What Measure 110 means for the “War on Drugs”

MEASURE 110 has decriminalized drugs in Oregon, making progress towards ending War on Drugs. Zach Freeland/Vox

Mia Costales | News Editor 

December 9, 2020

The state of Oregon has recently passed Measure 110, which decriminalizes the possession of illegal drugs including cocaine, heroin, oxycodone, and methamphetamine. This measure will make it easier for addicts to get the help they need by classifying drug possession as a civil violation rather than a crime. People caught with illegal drugs will then have to pay a maximum fine of $100 and may be sent to a drug addiction treatment and recovery program funded by Oregon’s marijuana tax revenue and prison savings. Measure 110 is a monumental step towards ending the “War on Drugs” and decreasing incarceration rates for communities of color.

In June of 1971, President Nixon formally declared a “War on Drugs,” increasing the size and presence of federal drug control agencies. This meant mandatory sentencing for drug possession and the allowance of “no-knock” warrants. And because law enforcement focuses heavily on urban, often lower-income areas, communities of color were and still are targeted for drug use at a greater rate than others.

While drug possession is still a criminal offense, incarceration will only perpetuate the cycle of drug abuse. However, with Measure 110, Oregon is pushing to remove people who are addicted to drugs from the criminal justice system and instead provide them with the needed treatment. This is a huge step towards bringing justice to people of color who are disproportionately incarcerated for drug offenses.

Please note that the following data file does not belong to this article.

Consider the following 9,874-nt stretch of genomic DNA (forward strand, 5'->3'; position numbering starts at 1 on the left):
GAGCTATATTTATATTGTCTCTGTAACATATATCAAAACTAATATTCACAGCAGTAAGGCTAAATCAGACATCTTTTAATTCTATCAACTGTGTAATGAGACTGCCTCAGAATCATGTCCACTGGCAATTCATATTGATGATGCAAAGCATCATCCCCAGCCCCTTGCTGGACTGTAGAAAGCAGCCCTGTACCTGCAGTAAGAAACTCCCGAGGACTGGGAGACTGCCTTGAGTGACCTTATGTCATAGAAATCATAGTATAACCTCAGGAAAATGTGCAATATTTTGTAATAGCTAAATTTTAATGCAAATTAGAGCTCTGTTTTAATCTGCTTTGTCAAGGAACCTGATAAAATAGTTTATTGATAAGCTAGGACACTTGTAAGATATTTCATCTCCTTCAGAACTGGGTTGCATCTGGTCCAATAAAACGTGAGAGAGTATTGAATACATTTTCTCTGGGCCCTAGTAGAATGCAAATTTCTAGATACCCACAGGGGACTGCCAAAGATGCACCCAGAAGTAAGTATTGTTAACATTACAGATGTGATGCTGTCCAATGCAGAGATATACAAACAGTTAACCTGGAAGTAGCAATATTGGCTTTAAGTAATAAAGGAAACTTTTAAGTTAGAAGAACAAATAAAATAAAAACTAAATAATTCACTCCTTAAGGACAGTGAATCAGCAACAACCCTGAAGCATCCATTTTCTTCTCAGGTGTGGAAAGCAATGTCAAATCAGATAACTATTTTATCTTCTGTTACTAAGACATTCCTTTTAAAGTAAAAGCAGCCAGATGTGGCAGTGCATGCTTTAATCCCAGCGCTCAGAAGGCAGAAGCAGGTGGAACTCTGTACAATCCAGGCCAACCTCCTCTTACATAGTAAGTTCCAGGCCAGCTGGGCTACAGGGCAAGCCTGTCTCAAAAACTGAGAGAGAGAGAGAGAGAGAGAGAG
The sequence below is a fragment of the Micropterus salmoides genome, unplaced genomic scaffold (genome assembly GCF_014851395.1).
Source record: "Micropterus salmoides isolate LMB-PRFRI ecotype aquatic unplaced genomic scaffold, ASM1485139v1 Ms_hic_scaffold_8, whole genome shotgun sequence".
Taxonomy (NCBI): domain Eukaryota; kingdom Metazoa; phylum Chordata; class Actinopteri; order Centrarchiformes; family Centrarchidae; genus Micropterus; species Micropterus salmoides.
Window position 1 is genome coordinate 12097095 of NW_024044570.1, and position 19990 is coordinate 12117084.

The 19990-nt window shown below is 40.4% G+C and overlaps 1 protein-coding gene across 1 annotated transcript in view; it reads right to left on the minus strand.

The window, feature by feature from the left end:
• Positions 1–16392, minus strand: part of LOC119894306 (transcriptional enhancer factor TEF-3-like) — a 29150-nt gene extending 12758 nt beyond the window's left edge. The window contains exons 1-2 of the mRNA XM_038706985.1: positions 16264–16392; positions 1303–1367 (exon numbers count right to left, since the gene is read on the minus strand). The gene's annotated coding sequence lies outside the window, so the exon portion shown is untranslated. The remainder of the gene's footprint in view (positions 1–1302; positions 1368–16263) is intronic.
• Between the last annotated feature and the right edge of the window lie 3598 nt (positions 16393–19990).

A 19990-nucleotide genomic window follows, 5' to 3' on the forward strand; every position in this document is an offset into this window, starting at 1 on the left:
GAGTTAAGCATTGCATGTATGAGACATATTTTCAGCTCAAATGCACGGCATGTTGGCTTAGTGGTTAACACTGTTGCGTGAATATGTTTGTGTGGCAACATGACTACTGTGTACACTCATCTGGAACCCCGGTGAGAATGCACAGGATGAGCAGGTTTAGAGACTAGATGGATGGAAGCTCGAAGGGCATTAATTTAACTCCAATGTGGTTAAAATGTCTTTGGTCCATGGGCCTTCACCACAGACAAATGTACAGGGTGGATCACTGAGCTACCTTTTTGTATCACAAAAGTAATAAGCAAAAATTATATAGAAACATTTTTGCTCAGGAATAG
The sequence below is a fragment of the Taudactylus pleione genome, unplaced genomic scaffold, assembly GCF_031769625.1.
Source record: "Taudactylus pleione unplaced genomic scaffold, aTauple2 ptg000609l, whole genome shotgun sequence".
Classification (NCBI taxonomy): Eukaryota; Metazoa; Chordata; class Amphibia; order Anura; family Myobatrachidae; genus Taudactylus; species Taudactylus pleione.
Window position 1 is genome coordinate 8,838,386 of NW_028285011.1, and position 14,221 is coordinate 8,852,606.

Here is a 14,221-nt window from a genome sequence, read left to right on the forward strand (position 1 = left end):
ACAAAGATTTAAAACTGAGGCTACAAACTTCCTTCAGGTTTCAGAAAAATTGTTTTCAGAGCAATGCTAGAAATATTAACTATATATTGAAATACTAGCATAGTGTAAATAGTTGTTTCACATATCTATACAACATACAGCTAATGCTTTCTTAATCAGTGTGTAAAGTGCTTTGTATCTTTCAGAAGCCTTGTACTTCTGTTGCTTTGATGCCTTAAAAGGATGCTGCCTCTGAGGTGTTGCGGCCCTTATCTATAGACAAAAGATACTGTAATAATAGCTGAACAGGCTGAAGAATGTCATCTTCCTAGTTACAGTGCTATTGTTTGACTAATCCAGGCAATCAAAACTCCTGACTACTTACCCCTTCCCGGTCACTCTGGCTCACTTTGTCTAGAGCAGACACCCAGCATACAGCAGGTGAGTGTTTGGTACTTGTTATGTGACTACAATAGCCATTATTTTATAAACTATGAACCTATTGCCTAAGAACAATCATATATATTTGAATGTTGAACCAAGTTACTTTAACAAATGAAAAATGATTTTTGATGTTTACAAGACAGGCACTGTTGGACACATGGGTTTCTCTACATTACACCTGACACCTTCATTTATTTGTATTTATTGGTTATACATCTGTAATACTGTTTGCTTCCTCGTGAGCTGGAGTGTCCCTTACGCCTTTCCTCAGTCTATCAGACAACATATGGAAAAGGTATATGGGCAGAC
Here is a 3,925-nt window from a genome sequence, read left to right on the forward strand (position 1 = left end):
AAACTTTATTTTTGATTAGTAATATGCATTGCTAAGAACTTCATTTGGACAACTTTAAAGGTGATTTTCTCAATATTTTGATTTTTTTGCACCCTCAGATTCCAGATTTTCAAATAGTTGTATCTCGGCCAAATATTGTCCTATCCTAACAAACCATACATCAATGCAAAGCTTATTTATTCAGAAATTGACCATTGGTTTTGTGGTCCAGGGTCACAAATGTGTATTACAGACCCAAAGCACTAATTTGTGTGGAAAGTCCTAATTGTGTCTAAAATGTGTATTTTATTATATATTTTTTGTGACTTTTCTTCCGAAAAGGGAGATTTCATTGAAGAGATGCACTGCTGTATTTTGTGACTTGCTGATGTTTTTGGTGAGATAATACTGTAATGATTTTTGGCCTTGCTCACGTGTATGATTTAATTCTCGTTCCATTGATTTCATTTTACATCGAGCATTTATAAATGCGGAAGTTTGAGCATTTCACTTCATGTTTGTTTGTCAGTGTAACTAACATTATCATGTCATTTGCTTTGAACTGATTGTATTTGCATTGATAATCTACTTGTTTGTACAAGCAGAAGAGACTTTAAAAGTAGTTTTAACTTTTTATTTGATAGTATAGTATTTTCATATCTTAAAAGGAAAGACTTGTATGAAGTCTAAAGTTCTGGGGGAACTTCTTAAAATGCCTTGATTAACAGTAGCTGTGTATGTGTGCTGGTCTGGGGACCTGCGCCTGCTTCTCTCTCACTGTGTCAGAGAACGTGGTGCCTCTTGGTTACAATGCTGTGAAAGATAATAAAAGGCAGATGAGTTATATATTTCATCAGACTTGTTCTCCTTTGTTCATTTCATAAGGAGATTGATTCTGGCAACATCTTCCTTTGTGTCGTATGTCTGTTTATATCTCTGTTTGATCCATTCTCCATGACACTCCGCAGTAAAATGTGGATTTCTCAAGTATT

DISPROPORTIONATELY AFFECTED: Minorities have been incarcerated at higher rates than white people for drug offenses. Graph courtesy of U.S. Census Bureau

“I think it’s really great that there’s a state that’s finally taking a step toward finding the correct solutions to drug problems,” sophomore Kayla McLaughlin said. “In other words, Oregon has created a system where someone can get the help they need instead of being thrown in jail without being able to recover correctly. This is basically the reverse of what the war on drugs did to minority groups.”

According to the U.S. Census Bureau, nearly 80% of people in federal prison and almost 60% of people in state prison for drug offenses are black or Latino. However, studies from the Census Bureau have also shown that minorities use drugs at similar rates as white people. But from the looks of it, Measure 110 will greatly benefit incarcerated minorities and decrease some of the stigma surrounding drug addiction.

“Canada made plans to decriminalize drugs a long time ago and it makes it safer for people to use drugs without dying,” senior Jadyn Blake said. “I think it’s a good idea that will ultimately save lives.”

The decriminalization of illegal drugs is a small step towards countering the war on drugs, but if the U.S. continues to provide services for those struggling with addiction, we will be that much closer to solving the addiction crisis throughout the country.

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